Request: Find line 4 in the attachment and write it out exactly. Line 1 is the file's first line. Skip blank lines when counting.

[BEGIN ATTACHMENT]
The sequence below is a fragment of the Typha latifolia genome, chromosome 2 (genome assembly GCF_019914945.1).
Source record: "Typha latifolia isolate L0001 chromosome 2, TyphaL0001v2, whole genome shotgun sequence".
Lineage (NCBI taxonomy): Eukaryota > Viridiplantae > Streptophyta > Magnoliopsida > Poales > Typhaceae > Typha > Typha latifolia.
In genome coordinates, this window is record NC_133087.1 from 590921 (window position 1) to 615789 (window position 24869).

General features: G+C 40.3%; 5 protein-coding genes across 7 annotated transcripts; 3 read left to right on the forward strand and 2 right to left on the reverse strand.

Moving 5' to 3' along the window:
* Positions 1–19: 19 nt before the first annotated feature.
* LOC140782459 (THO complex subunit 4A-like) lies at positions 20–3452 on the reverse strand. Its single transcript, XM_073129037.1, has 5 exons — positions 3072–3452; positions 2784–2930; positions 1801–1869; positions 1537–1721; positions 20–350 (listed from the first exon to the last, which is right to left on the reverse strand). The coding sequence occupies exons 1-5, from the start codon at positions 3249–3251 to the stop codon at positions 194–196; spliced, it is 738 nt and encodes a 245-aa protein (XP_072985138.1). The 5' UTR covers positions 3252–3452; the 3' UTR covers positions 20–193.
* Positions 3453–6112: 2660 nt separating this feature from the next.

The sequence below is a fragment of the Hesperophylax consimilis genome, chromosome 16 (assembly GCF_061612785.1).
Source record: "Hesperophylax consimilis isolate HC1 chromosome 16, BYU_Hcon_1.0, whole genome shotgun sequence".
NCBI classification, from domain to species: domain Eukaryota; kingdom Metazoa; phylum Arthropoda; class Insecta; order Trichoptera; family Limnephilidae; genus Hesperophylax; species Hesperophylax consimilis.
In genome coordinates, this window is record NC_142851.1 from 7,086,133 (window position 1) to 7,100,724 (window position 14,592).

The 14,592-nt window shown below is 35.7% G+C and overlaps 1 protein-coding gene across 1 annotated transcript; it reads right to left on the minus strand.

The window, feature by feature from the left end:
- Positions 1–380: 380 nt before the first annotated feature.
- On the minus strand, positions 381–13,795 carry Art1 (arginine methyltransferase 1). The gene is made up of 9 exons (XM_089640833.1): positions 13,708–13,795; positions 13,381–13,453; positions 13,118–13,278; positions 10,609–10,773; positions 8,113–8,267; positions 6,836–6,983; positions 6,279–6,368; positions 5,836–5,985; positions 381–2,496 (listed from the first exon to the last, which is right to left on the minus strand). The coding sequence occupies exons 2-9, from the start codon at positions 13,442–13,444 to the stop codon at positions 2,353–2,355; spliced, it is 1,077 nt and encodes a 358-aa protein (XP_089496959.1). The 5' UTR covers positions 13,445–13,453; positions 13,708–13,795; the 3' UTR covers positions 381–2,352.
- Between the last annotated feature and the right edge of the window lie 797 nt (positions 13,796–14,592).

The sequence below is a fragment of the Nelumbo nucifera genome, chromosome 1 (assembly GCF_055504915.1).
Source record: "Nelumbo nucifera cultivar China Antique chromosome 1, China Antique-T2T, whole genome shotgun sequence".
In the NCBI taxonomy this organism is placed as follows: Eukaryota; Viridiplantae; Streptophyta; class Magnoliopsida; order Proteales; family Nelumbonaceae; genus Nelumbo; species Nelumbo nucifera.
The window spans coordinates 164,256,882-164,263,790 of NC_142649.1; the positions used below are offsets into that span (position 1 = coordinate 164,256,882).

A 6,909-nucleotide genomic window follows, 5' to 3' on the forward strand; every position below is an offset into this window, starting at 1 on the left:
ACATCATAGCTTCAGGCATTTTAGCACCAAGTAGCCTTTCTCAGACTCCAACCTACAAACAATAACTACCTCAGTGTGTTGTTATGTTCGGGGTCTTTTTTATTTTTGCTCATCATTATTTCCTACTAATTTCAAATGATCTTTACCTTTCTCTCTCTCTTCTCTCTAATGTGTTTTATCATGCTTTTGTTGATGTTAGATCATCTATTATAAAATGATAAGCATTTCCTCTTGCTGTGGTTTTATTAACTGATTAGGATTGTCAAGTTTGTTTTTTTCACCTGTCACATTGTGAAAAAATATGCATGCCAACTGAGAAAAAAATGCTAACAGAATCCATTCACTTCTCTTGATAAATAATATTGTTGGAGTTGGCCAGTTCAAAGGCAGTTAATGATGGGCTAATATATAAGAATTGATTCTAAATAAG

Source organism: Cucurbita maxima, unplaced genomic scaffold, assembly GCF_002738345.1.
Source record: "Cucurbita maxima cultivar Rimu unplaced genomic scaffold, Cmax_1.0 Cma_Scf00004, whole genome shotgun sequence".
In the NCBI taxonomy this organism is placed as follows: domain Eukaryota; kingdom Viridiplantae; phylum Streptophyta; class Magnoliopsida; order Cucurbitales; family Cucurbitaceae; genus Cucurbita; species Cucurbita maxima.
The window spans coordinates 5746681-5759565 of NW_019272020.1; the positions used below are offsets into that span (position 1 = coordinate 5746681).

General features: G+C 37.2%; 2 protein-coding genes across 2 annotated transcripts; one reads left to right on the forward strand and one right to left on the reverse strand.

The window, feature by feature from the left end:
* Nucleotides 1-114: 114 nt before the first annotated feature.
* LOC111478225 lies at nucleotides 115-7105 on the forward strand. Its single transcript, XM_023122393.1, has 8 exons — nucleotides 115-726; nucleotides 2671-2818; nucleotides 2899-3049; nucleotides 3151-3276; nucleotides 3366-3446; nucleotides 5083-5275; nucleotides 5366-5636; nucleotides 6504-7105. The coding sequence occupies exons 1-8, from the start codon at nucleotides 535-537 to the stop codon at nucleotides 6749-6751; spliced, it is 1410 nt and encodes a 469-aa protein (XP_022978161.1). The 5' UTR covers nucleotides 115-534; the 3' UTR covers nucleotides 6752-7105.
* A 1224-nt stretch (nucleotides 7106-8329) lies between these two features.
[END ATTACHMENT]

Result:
In genome coordinates, this window is record NC_133087.1 from 590921 (window position 1) to 615789 (window position 24869).